You’ve become completely Californian if:
- You think that 50 degrees with a light drizzle means the day is ruined. A week of this and it’s time to take out the winter coat. You don’t understand why this is happening to you.
- You eat food that is anything less than culinary perfection and you want to throw it at the nearest wall. If it isn’t organic, it may as well be poison.
- You absolutely refuse to enter a Starbucks, let alone drink what they think passes for “coffee” (Sidenote: you happily gulped it daily before moving here.)
- You freely throw around the word “earthy” to describe anything that tastes like beach sand.
- You think sticking two iron legs on a slab of reclaimed wood makes the perfect dining table.
Table for one
Hi, welcome to Shimizu Sushi, how many?
Just me, thanks.
It turns out that moving to a new city where you don’t know anybody brings the slow creep of loneliness into your life. I enjoyed so many new experiences, but there was nobody to share them with me. I should’ve expected this, but it’s my habit to set my mind towards a goal and ignore the consequences to myself.
Here were the facts: I moved across the country away from everything and everyone I knew in pursuit of a better career. Trishna and Joey were on another continent one week after I arrived. I hadn’t been here long enough to form strong bonds with the small number of people I knew. And it didn’t help that I’m introverted by nature.
As I wrote the above, I’m equally horrified and fascinated by my lack of foresight.
I knew that once I started working, it would be much easier to make new friends, but for now this was my reality. So what would I do about it?
There were a few obvious solutions to my situation:
- Begin having conversations with Sasha. I mean, she’s right there and I was already tossing things around the apartment for her to chase. Chatting it up with her every morning and evening cut the silence and did wonders for my state of mind (yeah, I know how ironic that sounds.) She became one of the most loyal and affectionate friends I could ask for. Plus nobody else was around to clean up her poop.
- In addition to the feline community, take the initiative to talk to people. Maybe I’d start with the nice baristas who made coffee while I squatted at Timeless. Or perhaps the farmers market folk. People seemed talkative there. It was never easy for me to put myself out there, but that fear was not exclusive to me. And despite how much I suck at remembering names, I had to put more effort into using them when saying hello.
- Cultivate the skill of experiencing life in solitary. This one was the toughest because it required overcoming the universal fear of being alone. I don’t know many people who are truly capable of this; the ones that claim to be are same ones that conveniently have someone in their life. I tried flipping the script. Instead of, “I’m alone, what the fuck do I do?” it could be, “I’m alone, I can do whatever the fuck I want!” It took time, but at any moment when I felt particularly friendless, I just kept repeating this to myself… and there was lots of repetition!
The shape of my life in California was entirely up to me. I had a clean slate to work with and nothing in my way, aside from the excuses I manufactured.
What goes up…
So, back to the job hunt.
One of the first things I did was clean up the appearance and usability of my portfolio website. Someone advised me to make it “less NJ and more CA.” Next, I reached out to other Bay Area designers I found on Medium. I sought feedback and advice about their experiences in moving here and finding work. Finally, I put my resume onto all the job boards. Less than a week later, the phone calls from recruiters started.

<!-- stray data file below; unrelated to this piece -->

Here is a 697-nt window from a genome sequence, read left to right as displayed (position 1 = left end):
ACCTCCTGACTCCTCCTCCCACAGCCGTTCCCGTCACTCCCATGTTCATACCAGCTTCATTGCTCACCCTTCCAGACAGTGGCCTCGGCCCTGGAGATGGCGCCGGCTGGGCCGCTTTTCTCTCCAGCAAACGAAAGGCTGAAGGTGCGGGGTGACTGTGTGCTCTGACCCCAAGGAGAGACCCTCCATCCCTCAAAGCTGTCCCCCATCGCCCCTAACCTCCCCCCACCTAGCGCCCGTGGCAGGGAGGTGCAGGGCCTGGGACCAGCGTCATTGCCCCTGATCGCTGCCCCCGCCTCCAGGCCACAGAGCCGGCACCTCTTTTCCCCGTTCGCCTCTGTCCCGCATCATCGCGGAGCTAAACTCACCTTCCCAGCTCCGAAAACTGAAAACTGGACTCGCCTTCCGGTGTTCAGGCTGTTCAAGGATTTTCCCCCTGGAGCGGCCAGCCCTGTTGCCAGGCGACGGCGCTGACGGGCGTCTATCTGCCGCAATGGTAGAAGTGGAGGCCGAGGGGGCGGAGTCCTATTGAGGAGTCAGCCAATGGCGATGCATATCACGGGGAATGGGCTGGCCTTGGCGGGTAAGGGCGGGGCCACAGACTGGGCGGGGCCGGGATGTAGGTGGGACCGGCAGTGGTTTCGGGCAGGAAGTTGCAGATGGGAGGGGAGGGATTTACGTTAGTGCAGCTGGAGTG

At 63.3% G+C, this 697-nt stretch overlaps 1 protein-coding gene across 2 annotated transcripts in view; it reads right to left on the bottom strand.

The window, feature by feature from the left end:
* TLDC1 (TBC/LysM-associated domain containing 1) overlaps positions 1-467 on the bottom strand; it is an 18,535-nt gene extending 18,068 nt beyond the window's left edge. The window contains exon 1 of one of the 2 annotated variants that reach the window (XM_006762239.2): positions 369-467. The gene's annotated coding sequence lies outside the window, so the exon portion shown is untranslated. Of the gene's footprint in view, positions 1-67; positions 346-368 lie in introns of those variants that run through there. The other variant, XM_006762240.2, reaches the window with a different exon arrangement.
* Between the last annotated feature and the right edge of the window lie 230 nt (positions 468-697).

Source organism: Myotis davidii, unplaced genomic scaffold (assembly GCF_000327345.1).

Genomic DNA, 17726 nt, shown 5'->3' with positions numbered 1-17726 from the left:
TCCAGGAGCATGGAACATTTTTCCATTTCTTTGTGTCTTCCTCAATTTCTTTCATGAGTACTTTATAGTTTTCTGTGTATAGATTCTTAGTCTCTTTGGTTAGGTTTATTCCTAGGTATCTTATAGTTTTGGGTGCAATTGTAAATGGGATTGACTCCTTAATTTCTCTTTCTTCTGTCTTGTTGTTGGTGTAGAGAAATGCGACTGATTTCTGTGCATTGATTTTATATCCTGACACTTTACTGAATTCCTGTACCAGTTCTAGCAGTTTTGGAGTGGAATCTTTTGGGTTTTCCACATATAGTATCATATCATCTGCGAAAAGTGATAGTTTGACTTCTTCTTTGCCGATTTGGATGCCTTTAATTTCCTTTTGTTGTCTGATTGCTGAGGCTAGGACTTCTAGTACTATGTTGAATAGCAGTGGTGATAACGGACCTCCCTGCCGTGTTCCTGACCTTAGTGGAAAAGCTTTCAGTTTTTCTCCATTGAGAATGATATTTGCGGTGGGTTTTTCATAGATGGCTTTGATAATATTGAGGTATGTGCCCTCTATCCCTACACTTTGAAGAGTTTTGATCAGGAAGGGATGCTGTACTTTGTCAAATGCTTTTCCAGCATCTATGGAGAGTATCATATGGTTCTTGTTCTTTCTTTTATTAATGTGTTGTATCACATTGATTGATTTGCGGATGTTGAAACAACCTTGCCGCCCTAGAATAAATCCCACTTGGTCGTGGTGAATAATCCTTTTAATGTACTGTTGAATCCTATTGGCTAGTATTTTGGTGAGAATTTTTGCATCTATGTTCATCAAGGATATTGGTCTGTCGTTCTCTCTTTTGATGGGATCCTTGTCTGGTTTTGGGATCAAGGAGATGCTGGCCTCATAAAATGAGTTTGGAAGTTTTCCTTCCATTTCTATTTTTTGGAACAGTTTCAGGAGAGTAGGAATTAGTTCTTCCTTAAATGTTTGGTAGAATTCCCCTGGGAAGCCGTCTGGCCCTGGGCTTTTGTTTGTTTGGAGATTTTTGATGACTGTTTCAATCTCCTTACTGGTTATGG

The more calls I received in a day, the more I danced around the apartment with a snack in one hand. And to reiterate, I don’t dance. One call in particular came at the end of the month; it was for a role at a design studio. Their only client makes the fancy phone we all keep in our pockets. You know the one. My dance moves got bolder and Sasha looked concerned for me.
A few days later, another recruiter called. This was about a different role working directly for the company that makes the fancy phone we keep in our pockets. You still know the one. I secured a phone interview with the hiring manager and now my dance moves got wilder. Sasha looked really worried for me now.
The excitement I felt that week was like gaining superpowers! And not just one, but all of them! I spent the next few days brushing up on the design guidelines of this company that I respected the most. Think fast, Batman.
The next morning I sat prepared for my phone interview with my laptop open and my notebook ready. One hour passed. Then two. Complete silence. What the fuck?
After two and a half hours of anxiety and no call from the hiring manager, I inquired with the recruiter to find out what happened. They were clueless. Again, what the fuck?
Was this normal? Was it something I said? It couldn’t be, I didn’t get the chance to say anything! Maybe this was an elaborate prank? Did hiring managers in tech punk people by luring them into fake interviews? A courtesy email to reschedule would’ve been the humane thing to do. It would’ve spared me over two hours of refreshing my email nonstop or wondering if my phone service was cut off.
But let’s not forget to mention the other phone call that I did receive that day: it was from the first recruiter informing me that the design studio decided to pass on me as a candidate. They mentioned my “lack of enough experience” to which I wanted to reply, “But that’s what you were supposed to be for! What good are you then?!”
If the lead up to this day gave me superpowers, then this must be what Kryptonite felt like.
It was October 31 and the end of my first month in California. For the first time since moving here, the sun was blocked by cloudy skies and persistent rain. My feedback was, “Dear Weather, this is my life that you’re mocking with your excessive personification. Please stop being a jerk. Regards, Viv.”
Sasha noticed that my day was less than ideal and decided to cuddle up on my lap. She raised her head to look at me and said, “It’ll be fine, you’re just getting started. You have more options coming sooner than you think. Now scratch my forehead.”
To be continued…